How history was made when Lancashire Police appointed first British female chief constable

History was made 25 years ago this week when Lancashire become the first British constabulary to appoint a female police constable. Mike Hill looks back on the arrival of Pauline Clare in the top job

Friday, 12th June 2020, 7:00 am
Former Lancashire Police Chief Constable Pauline Clare. Photo: BBC
Former Lancashire Police Chief Constable Pauline Clare. Photo: BBC

Pauline Clare was unequivocal when she was appointed chief constable of Lancashire: “I think I got the job because I was the best candidate.”

It was a sign of the times that the then deputy chief constable of Cheshire felt moved to make the statement on becoming the first woman to hold the top job at an English force. Addressing her first press conference after conformation of her appointment, the 47-year-old added: “I am a very determined person and I set my sights a very long time ago on being chief constable of Lancashire, and I hope I have gone through the relevant experience and skills.

“I did have an eye on that and I have achieved it. I think it is extremely significant. Being the first woman is making history and I am very conscious of that and delighted to be the first one.”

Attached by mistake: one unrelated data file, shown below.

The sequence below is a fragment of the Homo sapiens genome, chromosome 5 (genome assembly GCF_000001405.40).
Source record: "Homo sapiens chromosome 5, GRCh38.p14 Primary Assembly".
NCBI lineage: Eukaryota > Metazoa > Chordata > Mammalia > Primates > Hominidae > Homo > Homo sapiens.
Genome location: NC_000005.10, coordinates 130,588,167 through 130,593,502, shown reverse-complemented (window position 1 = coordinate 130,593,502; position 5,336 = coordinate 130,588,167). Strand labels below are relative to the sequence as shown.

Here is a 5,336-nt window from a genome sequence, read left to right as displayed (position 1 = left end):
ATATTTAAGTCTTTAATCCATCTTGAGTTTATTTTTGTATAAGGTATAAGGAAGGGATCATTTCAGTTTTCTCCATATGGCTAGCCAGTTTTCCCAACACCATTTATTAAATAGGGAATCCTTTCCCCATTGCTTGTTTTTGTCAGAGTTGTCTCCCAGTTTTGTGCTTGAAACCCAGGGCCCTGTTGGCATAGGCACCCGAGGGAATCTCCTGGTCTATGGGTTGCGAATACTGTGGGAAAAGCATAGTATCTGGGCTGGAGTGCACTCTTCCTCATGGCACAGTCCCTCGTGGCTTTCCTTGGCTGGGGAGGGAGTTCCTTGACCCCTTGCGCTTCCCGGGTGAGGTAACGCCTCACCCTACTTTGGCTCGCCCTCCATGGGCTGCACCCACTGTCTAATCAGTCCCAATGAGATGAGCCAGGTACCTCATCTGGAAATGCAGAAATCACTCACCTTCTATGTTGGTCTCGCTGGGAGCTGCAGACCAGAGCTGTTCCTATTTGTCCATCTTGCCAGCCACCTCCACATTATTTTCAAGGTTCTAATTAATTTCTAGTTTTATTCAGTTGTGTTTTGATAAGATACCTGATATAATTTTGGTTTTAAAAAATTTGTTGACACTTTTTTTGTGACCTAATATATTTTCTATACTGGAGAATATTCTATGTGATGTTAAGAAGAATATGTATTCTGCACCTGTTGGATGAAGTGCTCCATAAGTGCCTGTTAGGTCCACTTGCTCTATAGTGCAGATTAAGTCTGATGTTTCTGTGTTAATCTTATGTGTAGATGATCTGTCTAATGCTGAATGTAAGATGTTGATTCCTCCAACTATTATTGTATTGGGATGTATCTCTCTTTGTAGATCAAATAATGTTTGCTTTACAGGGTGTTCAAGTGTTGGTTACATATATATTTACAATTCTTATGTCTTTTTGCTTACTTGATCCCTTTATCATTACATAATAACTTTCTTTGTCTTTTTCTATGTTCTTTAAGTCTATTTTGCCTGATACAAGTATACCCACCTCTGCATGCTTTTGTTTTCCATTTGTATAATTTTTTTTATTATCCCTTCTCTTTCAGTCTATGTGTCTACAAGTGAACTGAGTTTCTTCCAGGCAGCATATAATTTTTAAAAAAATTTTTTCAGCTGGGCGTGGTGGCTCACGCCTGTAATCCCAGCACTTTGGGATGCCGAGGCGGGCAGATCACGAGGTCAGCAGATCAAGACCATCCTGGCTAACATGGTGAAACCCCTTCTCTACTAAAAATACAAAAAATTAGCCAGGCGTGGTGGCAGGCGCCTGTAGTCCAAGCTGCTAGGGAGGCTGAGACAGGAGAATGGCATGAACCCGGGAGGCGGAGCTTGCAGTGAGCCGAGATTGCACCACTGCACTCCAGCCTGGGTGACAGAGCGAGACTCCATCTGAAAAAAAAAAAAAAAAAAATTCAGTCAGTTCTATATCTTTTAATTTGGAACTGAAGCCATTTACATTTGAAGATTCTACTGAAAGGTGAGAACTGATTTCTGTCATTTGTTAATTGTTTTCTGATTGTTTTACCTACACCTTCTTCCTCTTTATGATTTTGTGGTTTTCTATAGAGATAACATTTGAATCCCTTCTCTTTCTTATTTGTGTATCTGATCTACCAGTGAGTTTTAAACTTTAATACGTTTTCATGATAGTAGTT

Sign up to our daily newsletter

The i newsletter cut through the noise

At the launch of a crime prevention video. L-R: Alfred Meakin of Avenham Media, Pauline Clare, Alan Tallentire, Chairman of the Association of Town Centre Management, Ronnie Flanagan, and Mike Shuck of the British Retail Consortium

Chorley-born Mrs Clare rose through the ranks first in Lancashire after starting her career as a 17-year-old cadet before spending 20 years with Merseyside Police. She served as Lancashire’s chief constable for seven years before stepping down when she reached the then retirement age for chief constables of 55 in 2002. The same year saw her awarded the CBE. Her years in charge saw Mrs Clare championing the cause of getting bobbies back on the beat and led a shake-up of the force’s structure in a drive for greater efficiency. Her term saw levels of violent crime and burglaries fall after making the crimes a top priority.

When she stepped down, Mrs Clare said: “As the first woman in that position I was a role model, not just in the police service, but for other organisations. I also think there were a few people around waiting to see how I performed – whether it was a terrible mistake appointing a woman in a man’s job. I have been conscious that they have been there throughout and that is an additional responsibility.”

Outside the police headquarters at Hutton. Photo: Lindsey North
At the re-opening of Poulton Police Station with, from left, Sgt. Bob Erett, Public Enquiry Assistant Ros Mallinder and Pc Colin Gaskell.
Pauline Clare at St. Aidans School to join a debate held by the Wyre Police and Community Forum. The picture shows Mrs Clare discussing the content of the debate with Forum Chairman Group Cap. Harry King.